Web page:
A quick survey of obesity statistics and annual spending on diet and weight loss products in this country tells us two things: we have a crisis of obesity, and the way in which we are attempting to treat it is not working.
According to Becca Clegg, a psychotherapist, eating disorder specialist and author of Ending The Diet Mindset: Reclaim a Healthy and Balanced Relationship with Food and Body Image the reason is that diets cause us to eat more, not less.
“Dieting leads us to feel terrible about ourselves, belittles our self-worth, decreases our motivation, and harms our bodies in the process,” writes Clegg.
Dieting also leads to destructive mindsets which drive our attitudes, beliefs, emotions, and behavior. In short, dieting turns us into a different person. We may adopt a pattern of deprivation where we are not allowed to eat what we really want, putting all of our favorite foods off limits.
The result, like Newton’s third law of motions, is an equal and opposite reaction.
“If you go on a diet that feels in any way restrictive, your automatic reaction is going to be equal in intensity, but in the opposite direction of that feeling of restriction. In other words, the more deprived you feel, the more the urge to eat will grow,” writes Clegg.
Overcoming deprivation starts with its opposite: abundance. Instead of teaching ourselves that food should be limited, we must experience food being plentiful – as well as ourselves feeling positive emotions while eating it.
And instead of taking foods away, Clegg tells us, we should be adding them to our list of foods we love to eat. Almost paradoxically, when we do this, our desire to eat too much and binge begins to dissipate.
“If you remove the original cause, the whole equation eventually loses its cause-and-effect relationship,” writes Clegg.
Our fears around food can be so extreme that we would rather rely on external knowledge instead of internal wisdom. Clegg quotes Geneen Roth, the author of Breaking Free From Emotional Eating:
“When we give up dieting, we take back something we were often too young to know we had given away: our own voice.”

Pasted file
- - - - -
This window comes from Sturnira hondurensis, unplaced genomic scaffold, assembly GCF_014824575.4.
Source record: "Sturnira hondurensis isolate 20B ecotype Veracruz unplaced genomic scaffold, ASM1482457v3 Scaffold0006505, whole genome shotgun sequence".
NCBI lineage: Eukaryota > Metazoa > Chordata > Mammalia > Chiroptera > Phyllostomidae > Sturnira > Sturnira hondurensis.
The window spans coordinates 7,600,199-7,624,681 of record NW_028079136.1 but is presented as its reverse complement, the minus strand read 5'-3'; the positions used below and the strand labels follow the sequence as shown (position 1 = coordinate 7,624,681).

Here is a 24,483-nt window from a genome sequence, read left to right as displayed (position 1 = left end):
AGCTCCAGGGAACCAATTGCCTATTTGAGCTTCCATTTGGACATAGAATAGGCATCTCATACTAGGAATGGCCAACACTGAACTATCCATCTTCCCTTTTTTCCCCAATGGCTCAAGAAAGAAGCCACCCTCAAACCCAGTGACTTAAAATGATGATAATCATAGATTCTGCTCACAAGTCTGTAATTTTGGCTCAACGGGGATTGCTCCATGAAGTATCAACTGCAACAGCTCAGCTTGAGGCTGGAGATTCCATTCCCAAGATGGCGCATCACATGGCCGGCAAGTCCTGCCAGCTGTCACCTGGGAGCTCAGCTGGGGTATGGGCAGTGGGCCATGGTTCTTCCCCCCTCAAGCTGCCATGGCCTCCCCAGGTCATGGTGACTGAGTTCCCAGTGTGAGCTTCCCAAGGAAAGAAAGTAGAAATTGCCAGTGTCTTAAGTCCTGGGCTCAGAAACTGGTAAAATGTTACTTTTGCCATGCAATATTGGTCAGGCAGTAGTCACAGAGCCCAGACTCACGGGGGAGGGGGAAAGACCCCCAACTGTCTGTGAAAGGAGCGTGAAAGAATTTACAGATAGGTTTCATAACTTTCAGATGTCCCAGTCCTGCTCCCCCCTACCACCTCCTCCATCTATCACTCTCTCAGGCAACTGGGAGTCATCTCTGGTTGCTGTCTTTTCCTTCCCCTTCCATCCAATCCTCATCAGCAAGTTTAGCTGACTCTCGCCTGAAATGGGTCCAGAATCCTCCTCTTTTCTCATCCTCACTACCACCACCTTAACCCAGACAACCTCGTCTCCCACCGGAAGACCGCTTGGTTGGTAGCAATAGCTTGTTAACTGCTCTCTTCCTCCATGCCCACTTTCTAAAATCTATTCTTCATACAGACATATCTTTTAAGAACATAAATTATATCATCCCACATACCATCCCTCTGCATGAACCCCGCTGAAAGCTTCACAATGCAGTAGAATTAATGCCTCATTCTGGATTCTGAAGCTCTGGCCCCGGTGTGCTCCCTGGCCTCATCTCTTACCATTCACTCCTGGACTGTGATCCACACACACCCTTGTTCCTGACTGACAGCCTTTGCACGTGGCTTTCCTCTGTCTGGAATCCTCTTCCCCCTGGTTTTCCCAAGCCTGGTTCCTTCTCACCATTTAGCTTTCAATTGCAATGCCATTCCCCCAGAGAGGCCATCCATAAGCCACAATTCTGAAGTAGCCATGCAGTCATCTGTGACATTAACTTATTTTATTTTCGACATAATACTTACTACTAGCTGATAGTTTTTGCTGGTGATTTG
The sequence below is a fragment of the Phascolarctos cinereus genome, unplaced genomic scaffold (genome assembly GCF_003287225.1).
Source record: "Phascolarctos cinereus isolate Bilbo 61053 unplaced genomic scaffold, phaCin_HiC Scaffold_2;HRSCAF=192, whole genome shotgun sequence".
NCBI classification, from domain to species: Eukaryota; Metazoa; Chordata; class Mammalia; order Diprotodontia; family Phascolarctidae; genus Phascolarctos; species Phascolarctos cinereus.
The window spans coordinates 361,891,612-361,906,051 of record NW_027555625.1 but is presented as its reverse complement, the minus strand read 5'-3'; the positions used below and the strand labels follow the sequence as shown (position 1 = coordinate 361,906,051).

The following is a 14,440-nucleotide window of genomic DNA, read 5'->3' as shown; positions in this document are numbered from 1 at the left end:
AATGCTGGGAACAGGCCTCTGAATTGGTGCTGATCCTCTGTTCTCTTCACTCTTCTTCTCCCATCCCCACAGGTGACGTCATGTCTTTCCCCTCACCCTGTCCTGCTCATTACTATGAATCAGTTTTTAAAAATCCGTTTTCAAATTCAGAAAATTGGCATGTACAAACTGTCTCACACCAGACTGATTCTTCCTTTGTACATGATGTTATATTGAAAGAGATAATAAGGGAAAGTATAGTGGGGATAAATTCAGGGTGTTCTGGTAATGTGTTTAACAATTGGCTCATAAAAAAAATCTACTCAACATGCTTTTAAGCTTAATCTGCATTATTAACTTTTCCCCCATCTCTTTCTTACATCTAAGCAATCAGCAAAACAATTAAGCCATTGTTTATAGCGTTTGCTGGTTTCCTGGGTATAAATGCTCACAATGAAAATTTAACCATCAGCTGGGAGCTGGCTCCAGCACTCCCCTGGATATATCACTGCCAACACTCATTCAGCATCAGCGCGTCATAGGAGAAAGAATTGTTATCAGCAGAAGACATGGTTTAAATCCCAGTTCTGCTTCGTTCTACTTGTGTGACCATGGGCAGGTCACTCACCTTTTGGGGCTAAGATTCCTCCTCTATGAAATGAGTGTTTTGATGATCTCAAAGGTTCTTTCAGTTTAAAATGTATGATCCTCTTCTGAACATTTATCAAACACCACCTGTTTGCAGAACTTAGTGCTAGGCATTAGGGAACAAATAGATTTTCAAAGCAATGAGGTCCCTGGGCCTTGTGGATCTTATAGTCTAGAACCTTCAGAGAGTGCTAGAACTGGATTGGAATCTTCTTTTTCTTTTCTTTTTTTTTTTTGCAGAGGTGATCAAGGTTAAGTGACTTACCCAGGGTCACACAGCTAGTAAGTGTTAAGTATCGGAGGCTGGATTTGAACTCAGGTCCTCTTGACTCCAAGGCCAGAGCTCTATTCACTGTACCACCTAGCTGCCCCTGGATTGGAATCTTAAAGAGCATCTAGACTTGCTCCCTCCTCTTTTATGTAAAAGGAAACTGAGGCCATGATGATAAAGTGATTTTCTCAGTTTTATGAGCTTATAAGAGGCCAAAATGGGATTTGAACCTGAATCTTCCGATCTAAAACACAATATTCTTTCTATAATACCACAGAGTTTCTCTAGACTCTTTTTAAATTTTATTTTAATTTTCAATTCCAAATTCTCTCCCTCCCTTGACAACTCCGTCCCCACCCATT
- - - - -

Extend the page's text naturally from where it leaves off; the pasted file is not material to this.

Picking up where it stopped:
Diets pretend to know what is best for us, so much so, that, over time, we don’t even realize what we need anymore.
“We believe, we follow, we try, and most often, we struggle. This struggle leads to what we perceive as failure and then total frustration,” writes Clegg.
What we should be doing is turning into our own wisdom, seeking our own counsel, and discovering our authentic voice. “I cannot emphasize this enough: forget the rules,” writes Clegg.
We are all born intuitively to know when we are hungry, when we are full, and what we enjoy eating, and we do have the ability to come to known this through being mindful, paying attention, and reconnecting to our wants and needs around food.
Being hypercritical of others as a way to elevate our own diminished self-worth is another way we may try to motivate ourselves to action.
“Most people approach changing habits from a place of shame or disgust,” writes Clegg.
Yet judging and comparing only confirms our own insecurity – that we are not good enough.
On the other hand, practicing compassion for ourselves, releases us from the power that judgmental attitudes can have over us, impacting ourselves, and those around us.
“Your decision to love yourself – to embrace kindness and make efforts to quiet the inner mean girl’s tyranny – not only changes your life, but it impacts humanity,” writes Clegg.
We can overcome rigidity and learn to accept that some foods we love and tend to overeat. The answer is not that we should either eat them or avoid them. Rather, we should practice dialectical thinking, or holding more than one truth about any one thing.
“With food, an example of a dialectic might be, “Go ahead and eat it!” alongside “Pause and be mindful before you eat,” writes Clegg.
Diets also don’t deliver on their promise of happiness. Change is not linear and it doesn’t equal happiness.
“People think that we start at a fixed point and that we move away from that point directly toward our goal. This is the biggest fallacy out there, change is not linear, yet we come to this belief honestly due to our conditioning,” writes Clegg.
Change involves starts and stops, twists and turns, gains and losses, successes and failures, and weaves it way inside us, uncovering our true, and only, path – the one that leads us to our center. What we might discover along the way, is that our hunger goes much deeper than our desire for food. It is our soul that needs feeding.
In a diet-saturated world that seems to create the very problem it proposes to solve, Ending the Diet Mindset proposes a radical alternative: to change your diet, you must change your perspective on dieting. And to change yourself, you must start from the inside, with your relationship with yourself.
Ending The Diet Mindset: Reclaim a Healthy and Balanced Relationship with Food and Body Image
Becca Clegg LPC, CEDS
Softcover, 143 Pages